Who could replace Nick Clegg as Lib Dem leader?

Rumours of who could be the next Liberal Democrat leader are rife.

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Liberal Democrat party conference is traditionally a time for contemplating a replacement of the party’s leader, and this year is no different. Although the party is outwardly backing Nick Clegg, and there hasn’t been a whiff of a coup since Matthew Oakeshott’s botched plot in May this year, there is nevertheless much discussion of who could take the top job next.

As my colleague George reported in the Evening Standard yesterday, it’s a “working assumption” of some party sources that Clegg will have to stand down if the election results are as grim as forecasted currently by the polls.

The Times, announced in its Red Box politics email this morning, has put together its Lib Dem Power List. And many featured at the top of this list are so-called leadership rivals: Chief Secretary to the Treasury Danny Alexander, education and cabinet office minister David Laws, outgoing party president Tim Farron, health minister Norman Lamb, BIS minister Jo Swinson, Scottish Secretary Alistair Carmichael, Business Secretary Vince Cable and Energy Secretary Ed Davey. The former Home Office minister, referred to in the list as a “secret Tory”, Jeremy Browne has slipped down the list, but is still described as a potential leadership candidate.

What have some of these key party figures been saying in reply to the leadership question during conference? Most have refused even to acknowledge that there would ever be a successor to Clegg. But Alexander, at a fringe event hosted by the Independent at the party conference yesterday evening, heavily hinted at his future ambitions:

I enjoy playing a leading role in our party and a leading role in government and so if I had the opportunity to continue that in whatever capacity in the future, yes of course I would. I would like to.

Browne suggested in a recent interview with George that there would have to be a "free-market candidate" in the next Lib Dem leadership race. When pushed about who this would be if one failed to come forward, he replied: "We'll see."

Farron, the current favourite for the Lib Dem leadership, has been far more careful. When asked at a fringe event yesterday if he’d be looking to lead the party, he asserted: “Anyone giving any headspace to anyone other than Nick being leader is letting the side down.” However, he did admit that Clegg has “polarised people” during his leadership. Yet Farron hasn’t always been so reticent about his ambitions; at the party conference two years ago, he cheerily told me: “never say never”.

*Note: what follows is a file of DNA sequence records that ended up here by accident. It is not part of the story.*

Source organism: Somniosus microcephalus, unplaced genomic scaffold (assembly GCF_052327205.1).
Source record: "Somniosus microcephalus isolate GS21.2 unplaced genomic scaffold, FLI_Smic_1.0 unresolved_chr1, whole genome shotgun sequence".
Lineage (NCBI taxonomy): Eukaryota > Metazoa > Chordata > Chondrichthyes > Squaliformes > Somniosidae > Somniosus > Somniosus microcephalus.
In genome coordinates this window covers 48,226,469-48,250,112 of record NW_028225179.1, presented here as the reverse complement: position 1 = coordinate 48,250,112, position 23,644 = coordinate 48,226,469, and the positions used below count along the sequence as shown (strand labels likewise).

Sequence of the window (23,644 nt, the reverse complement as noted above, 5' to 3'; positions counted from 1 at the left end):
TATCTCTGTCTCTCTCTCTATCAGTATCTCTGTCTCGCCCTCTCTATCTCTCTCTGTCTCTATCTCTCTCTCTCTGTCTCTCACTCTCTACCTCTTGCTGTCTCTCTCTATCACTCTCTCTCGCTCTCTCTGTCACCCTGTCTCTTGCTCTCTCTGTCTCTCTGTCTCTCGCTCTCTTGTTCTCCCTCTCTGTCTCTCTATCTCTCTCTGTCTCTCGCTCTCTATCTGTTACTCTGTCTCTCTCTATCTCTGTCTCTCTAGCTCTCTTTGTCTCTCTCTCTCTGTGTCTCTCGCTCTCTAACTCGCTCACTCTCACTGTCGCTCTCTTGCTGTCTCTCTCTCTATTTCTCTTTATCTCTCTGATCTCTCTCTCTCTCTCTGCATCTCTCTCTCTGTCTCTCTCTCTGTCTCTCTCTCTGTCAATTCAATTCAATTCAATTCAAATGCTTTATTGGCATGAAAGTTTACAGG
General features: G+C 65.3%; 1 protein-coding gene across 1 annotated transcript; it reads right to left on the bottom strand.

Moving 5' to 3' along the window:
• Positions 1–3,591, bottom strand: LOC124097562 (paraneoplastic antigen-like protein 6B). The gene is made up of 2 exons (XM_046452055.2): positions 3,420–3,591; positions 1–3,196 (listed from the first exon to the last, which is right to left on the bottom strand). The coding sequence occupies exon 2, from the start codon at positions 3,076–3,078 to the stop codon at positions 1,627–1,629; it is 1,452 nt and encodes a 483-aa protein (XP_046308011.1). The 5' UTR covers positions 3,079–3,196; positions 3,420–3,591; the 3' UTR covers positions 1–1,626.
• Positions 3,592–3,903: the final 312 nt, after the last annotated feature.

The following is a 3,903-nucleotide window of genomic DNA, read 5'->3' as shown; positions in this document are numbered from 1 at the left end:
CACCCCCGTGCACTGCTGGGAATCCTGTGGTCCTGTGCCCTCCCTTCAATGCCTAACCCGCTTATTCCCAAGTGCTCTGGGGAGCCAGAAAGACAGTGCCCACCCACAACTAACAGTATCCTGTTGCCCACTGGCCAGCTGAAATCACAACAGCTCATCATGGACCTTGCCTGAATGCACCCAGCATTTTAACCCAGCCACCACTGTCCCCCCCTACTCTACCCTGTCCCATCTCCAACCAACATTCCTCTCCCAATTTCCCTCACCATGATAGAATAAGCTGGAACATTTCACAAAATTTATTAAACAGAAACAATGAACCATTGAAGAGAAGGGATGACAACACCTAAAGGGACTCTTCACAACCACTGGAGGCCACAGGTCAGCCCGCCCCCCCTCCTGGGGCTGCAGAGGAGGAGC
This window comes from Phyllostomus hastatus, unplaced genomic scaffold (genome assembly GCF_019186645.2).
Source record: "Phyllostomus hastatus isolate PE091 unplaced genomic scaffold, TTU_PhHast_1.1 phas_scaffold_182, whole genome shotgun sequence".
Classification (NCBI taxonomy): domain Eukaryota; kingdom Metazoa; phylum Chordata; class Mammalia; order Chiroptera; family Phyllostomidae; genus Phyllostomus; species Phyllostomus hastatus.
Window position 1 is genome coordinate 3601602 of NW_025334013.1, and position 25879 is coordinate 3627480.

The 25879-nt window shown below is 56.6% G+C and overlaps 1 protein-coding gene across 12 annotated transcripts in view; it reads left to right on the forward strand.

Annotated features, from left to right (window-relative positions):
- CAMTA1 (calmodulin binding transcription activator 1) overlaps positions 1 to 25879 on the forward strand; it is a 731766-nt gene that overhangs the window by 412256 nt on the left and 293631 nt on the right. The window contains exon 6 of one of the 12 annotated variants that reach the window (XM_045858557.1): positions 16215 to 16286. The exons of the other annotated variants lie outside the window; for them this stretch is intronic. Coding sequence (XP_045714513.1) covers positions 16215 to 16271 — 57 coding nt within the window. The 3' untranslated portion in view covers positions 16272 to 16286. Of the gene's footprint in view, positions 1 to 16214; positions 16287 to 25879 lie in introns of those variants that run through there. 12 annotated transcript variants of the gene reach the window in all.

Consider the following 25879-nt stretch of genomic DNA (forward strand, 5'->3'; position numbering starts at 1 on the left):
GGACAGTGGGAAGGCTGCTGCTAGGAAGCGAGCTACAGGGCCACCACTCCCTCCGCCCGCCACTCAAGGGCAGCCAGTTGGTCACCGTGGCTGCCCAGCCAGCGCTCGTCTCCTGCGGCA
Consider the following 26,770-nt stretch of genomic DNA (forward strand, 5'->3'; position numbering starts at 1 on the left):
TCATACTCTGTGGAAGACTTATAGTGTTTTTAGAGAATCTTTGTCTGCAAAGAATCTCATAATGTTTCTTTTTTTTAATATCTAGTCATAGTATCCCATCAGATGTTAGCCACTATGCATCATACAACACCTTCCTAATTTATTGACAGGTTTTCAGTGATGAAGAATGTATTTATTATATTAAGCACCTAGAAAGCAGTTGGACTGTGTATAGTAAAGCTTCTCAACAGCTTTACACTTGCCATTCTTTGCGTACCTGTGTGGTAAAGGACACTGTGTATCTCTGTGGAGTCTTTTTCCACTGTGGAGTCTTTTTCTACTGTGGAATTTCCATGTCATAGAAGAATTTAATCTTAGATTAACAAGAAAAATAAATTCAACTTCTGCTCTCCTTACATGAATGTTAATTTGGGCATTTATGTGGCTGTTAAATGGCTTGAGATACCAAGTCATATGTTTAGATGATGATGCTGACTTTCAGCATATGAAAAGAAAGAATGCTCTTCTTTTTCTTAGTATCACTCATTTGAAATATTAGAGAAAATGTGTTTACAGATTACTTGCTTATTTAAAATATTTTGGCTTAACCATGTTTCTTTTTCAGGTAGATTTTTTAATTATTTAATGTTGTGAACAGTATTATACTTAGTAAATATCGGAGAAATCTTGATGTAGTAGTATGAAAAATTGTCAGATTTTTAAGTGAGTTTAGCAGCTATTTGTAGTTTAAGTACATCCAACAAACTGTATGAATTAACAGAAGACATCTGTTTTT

It is thought by many that Cable, reportedly Labour’s favourite to work with if it had to form an alliance with the Lib Dems, has had his time in the sun. However, one Lib Dem MP tells me that, in coalition, Cable could both lead the party and serve as Chancellor, rather than emulating Clegg in the position of Deputy Prime Minister. They also question Farron’s leadership credentials: “Is he the person you’d like to take door-knocking with you? Yes. Would he be your first choice to speak at your constituency dinner? Yes. Is he the best choice to negotiate a coalition behind the scenes? I’m not so sure.”

Update: 13:18

A few readers are wondering why I've overlooked Carmichael in my analysis. Although he was relatively quiet in the Better Together campaign as Secretary of State for Scotland, he is popular in the party and very personable. He also has the super-safe liberal seat, Orkney and Shetland, and is one of the potential future leaders touted by the bookies. However, as George reported, the likelihood is that he will be reshuffled out of his government role to make way for Jo Swinson, so that the Lib Dems can have their first female cabinet minister.

I asked him about whether there will have to be a replacement for Clegg in the event of a hung parliament. He was very loyal:

Do I think that the Labour party will walk away from being in government and put themselves in opposition for 10 years because they don’t like the person we’ve chosen to be our leader? Nah. Not for a second. But frankly, it’s inside-the-bubble politics . . . And if that’s where Labour want to be that’s fine for them. I’d rather be on the streets talking to the voters.

Anoosh Chakelian is senior writer at the New Statesman.